Is this, in some part, media criticism on the New York Times op-ed page? In today’s column Thomas Friedman writes:
“What we do next in Iraq— and how and why— is barely getting discussed in the presidential campaign,” and “navigating these conflicting moods and trends on the ground in Iraq is going to be one of the most excrutiatingly difficult challenges ever handed from one president to another. It might be useful to start talking about it.”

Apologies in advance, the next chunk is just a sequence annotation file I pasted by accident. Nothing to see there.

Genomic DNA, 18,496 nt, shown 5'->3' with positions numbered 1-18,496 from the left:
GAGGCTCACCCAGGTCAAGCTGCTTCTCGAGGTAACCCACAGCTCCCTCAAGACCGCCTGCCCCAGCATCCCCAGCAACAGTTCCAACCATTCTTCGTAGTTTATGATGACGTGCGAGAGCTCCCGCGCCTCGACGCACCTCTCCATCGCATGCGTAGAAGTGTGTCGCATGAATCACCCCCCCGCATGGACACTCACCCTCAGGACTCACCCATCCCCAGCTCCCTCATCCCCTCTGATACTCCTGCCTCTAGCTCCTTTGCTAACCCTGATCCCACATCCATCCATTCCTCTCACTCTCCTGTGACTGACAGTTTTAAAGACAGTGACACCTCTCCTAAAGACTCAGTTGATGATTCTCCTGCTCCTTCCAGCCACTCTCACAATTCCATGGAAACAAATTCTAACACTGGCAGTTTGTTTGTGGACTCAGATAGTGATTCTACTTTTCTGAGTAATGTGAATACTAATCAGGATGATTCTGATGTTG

Seems like a good idea. A bottleneck: the candidates would rather not talk too frequently or too specifically about this, and the people who can prompt (or try to) more discussion have their hands full asking, for example, (in keeping with The Media Hangup of This Week), Michelle Obama “to consider her complicated public image” for the front page of the Times (because in Mrs. Obama’s “commanding cadences, some people — not just conservatives — hear a lecture”). As ever, both the candidates and the campaign press prefer to consider how they’re going to get there (and whose outfit or outburst might prevent that) than what they’ll do once they’ve arrived.